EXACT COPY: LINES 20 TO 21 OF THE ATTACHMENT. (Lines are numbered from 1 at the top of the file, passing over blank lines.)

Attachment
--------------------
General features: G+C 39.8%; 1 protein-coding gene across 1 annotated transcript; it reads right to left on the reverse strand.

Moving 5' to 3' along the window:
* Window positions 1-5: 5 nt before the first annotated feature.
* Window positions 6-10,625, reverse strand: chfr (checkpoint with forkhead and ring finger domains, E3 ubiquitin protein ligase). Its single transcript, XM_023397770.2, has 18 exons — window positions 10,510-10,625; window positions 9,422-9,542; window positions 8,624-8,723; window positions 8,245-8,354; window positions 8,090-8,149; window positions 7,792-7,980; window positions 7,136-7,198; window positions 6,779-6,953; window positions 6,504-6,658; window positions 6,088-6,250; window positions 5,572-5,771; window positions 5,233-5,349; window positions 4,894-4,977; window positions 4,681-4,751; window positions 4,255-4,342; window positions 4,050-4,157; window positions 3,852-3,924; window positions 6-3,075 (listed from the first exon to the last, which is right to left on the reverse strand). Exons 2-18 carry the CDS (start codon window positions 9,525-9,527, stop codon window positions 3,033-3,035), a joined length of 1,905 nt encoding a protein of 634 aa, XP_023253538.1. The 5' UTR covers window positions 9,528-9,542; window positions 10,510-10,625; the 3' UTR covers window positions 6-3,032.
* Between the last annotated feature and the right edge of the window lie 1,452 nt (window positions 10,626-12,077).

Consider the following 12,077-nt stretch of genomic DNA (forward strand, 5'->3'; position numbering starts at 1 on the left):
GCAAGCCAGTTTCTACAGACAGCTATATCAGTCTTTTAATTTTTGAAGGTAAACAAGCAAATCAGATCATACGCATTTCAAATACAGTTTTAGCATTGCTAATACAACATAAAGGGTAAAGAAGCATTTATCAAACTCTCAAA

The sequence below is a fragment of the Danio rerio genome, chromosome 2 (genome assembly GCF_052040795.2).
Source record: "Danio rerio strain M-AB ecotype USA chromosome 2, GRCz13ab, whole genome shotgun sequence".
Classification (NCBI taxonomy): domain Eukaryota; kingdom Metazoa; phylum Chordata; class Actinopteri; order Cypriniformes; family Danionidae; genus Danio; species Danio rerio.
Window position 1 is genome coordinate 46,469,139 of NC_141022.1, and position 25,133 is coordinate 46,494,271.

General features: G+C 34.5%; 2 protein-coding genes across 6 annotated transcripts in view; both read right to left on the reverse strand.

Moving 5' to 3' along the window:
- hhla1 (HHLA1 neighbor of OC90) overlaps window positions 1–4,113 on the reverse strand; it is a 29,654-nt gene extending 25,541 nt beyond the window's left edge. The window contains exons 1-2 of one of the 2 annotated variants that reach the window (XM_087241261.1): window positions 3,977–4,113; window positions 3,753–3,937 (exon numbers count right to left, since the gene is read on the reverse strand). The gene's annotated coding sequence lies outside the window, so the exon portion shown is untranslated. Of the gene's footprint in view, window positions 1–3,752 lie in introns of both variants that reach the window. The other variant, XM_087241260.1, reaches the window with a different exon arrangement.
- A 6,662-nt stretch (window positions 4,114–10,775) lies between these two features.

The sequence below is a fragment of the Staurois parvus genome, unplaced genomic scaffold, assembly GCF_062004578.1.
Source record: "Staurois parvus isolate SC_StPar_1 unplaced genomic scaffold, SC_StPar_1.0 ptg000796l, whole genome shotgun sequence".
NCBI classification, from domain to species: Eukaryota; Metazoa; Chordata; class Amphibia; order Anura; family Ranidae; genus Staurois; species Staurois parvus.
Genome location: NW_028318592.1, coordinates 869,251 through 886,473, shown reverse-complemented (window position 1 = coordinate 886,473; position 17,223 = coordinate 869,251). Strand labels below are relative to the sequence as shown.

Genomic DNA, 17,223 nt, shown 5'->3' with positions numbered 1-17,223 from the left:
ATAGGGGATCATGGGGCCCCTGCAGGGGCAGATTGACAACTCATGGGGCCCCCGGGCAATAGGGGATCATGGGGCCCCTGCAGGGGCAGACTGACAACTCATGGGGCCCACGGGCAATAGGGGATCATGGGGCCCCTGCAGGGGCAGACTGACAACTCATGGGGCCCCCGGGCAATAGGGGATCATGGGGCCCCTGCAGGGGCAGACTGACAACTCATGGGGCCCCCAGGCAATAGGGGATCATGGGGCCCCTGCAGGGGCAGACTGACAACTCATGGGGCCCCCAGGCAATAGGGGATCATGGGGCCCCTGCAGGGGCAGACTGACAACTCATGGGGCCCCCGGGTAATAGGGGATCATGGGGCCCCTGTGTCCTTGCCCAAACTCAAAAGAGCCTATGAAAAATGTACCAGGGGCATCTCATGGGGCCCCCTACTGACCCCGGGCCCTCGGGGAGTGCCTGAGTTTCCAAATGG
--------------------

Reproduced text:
Genomic DNA, 17,223 nt, shown 5'->3' with positions numbered 1-17,223 from the left:
ATAGGGGATCATGGGGCCCCTGCAGGGGCAGATTGACAACTCATGGGGCCCCCGGGCAATAGGGGATCATGGGGCCCCTGCAGGGGCAGACTGACAACTCATGGGGCCCACGGGCAATAGGGGATCATGGGGCCCCTGCAGGGGCAGACTGACAACTCATGGGGCCCCCGGGCAATAGGGGATCATGGGGCCCCTGCAGGGGCAGACTGACAACTCATGGGGCCCCCAGGCAATAGGGGATCATGGGGCCCCTGCAGGGGCAGACTGACAACTCATGGGGCCCCCAGGCAATAGGGGATCATGGGGCCCCTGCAGGGGCAGACTGACAACTCATGGGGCCCCCGGGTAATAGGGGATCATGGGGCCCCTGTGTCCTTGCCCAAACTCAAAAGAGCCTATGAAAAATGTACCAGGGGCATCTCATGGGGCCCCCTACTGACCCCGGGCCCTCGGGGAGTGCCTGAGTTTCCAAATGG